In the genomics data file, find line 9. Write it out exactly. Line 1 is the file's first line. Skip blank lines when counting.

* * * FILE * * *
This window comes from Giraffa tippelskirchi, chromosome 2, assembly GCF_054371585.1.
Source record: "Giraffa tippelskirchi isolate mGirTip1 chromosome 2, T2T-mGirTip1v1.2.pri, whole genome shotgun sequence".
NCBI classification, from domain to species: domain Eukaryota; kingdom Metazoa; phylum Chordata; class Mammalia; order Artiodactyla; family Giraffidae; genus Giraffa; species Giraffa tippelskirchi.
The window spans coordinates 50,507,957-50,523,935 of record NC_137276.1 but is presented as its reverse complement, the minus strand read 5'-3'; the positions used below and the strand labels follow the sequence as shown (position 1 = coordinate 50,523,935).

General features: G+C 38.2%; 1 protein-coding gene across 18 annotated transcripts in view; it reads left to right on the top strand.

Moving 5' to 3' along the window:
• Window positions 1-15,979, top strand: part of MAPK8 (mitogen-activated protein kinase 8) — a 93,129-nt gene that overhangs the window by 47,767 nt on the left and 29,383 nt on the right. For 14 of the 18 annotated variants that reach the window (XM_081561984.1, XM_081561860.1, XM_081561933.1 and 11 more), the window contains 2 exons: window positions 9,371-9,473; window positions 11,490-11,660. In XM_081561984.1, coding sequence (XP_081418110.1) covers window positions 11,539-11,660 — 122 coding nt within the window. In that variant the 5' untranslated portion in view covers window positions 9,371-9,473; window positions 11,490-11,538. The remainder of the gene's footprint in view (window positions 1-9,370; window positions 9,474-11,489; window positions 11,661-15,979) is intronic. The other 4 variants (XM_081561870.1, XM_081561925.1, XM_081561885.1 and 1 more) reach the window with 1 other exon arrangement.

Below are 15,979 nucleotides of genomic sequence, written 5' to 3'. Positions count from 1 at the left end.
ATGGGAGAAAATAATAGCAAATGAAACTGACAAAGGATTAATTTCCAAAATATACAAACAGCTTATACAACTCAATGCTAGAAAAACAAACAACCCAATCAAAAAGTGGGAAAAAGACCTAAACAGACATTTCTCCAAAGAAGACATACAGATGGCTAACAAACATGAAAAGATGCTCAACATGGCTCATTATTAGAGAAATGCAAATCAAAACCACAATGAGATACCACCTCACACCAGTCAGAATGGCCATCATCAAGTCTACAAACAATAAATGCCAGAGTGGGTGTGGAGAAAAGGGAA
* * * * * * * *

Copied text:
ATGGGAGAAAATAATAGCAAATGAAACTGACAAAGGATTAATTTCCAAAATATACAAACAGCTTATACAACTCAATGCTAGAAAAACAAACAACCCAATCAAAAAGTGGGAAAAAGACCTAAACAGACATTTCTCCAAAGAAGACATACAGATGGCTAACAAACATGAAAAGATGCTCAACATGGCTCATTATTAGAGAAATGCAAATCAAAACCACAATGAGATACCACCTCACACCAGTCAGAATGGCCATCATCAAGTCTACAAACAATAAATGCCAGAGTGGGTGTGGAGAAAAGGGAA